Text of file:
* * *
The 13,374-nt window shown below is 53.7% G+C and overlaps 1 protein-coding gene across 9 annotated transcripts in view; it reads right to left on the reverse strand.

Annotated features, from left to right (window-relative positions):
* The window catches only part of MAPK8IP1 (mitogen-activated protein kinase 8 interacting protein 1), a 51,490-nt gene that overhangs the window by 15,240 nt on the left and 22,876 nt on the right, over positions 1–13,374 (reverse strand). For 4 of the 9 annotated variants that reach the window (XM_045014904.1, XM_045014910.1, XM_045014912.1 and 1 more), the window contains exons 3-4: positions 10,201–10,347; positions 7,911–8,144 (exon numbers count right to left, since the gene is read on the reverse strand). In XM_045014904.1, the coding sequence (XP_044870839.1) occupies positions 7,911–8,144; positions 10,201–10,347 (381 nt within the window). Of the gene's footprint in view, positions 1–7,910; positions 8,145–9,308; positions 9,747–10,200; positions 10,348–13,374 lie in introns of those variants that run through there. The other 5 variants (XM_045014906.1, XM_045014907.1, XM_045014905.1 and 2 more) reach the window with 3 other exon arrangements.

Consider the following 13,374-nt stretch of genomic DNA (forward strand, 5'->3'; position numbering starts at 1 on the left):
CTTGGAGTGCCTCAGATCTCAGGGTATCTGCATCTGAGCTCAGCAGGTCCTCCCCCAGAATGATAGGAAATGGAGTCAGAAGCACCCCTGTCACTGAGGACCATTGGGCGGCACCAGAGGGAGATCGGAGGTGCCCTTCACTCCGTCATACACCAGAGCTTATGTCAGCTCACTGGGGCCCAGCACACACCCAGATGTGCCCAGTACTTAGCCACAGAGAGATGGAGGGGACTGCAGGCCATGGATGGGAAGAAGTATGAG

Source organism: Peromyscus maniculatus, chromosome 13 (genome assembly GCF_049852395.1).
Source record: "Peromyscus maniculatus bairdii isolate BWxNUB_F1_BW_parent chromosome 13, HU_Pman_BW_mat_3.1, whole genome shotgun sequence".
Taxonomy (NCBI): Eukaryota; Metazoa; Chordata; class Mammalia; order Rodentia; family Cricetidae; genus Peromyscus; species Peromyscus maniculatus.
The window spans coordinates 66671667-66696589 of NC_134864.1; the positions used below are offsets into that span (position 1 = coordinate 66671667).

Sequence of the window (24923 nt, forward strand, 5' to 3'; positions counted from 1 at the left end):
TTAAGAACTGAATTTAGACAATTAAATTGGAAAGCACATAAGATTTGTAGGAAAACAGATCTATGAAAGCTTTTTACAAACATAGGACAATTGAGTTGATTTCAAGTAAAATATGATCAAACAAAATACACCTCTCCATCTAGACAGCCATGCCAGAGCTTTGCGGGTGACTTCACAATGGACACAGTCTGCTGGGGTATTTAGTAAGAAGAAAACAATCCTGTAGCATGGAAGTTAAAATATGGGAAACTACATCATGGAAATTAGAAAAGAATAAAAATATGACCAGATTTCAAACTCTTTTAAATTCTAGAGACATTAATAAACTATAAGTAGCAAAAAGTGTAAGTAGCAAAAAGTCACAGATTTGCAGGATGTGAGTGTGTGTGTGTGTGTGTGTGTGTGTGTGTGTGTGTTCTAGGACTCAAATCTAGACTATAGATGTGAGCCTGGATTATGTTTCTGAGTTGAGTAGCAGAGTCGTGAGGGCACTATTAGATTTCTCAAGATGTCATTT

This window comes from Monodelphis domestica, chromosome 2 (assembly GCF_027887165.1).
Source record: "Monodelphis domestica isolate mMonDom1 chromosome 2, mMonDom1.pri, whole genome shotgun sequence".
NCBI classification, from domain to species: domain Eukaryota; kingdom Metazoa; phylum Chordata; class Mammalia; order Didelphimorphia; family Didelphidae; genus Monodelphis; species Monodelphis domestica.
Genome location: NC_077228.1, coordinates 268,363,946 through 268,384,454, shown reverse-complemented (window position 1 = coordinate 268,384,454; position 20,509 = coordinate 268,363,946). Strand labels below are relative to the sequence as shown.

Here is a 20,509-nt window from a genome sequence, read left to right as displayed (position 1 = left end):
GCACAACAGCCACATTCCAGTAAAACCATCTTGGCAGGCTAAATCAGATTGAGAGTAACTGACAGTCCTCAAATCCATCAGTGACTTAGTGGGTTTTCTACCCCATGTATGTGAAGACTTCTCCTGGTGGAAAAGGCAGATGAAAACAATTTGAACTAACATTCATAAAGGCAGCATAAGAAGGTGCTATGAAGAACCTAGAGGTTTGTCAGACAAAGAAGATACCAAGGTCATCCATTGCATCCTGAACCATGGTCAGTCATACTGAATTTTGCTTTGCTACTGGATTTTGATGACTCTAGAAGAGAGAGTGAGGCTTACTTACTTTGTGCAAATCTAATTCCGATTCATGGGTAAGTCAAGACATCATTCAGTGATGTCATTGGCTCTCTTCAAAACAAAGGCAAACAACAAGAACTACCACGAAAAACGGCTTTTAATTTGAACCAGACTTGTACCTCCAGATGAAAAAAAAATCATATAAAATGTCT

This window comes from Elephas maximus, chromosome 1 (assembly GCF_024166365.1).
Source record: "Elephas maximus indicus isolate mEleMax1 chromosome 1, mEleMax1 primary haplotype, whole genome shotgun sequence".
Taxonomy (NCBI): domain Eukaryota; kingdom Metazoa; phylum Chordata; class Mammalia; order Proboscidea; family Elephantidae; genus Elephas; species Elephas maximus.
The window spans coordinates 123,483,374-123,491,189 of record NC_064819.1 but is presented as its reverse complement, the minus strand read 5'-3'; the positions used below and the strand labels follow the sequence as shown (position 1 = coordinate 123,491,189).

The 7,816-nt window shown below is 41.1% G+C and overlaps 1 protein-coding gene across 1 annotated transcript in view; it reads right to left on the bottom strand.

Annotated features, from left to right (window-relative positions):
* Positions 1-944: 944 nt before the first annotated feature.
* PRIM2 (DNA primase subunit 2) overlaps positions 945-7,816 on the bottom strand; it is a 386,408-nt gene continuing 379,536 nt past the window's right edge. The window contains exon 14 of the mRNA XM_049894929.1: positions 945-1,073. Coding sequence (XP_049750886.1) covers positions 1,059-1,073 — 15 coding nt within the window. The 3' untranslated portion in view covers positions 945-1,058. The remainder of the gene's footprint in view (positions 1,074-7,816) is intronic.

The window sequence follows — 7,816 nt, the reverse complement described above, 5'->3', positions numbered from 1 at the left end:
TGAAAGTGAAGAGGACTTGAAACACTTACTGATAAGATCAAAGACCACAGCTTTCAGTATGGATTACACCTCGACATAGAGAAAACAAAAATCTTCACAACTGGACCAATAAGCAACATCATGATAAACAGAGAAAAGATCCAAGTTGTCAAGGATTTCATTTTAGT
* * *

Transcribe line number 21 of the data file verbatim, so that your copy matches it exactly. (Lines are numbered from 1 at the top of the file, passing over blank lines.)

The window spans coordinates 123,483,374-123,491,189 of record NC_064819.1 but is presented as its reverse complement, the minus strand read 5'-3'; the positions used below and the strand labels follow the sequence as shown (position 1 = coordinate 123,491,189).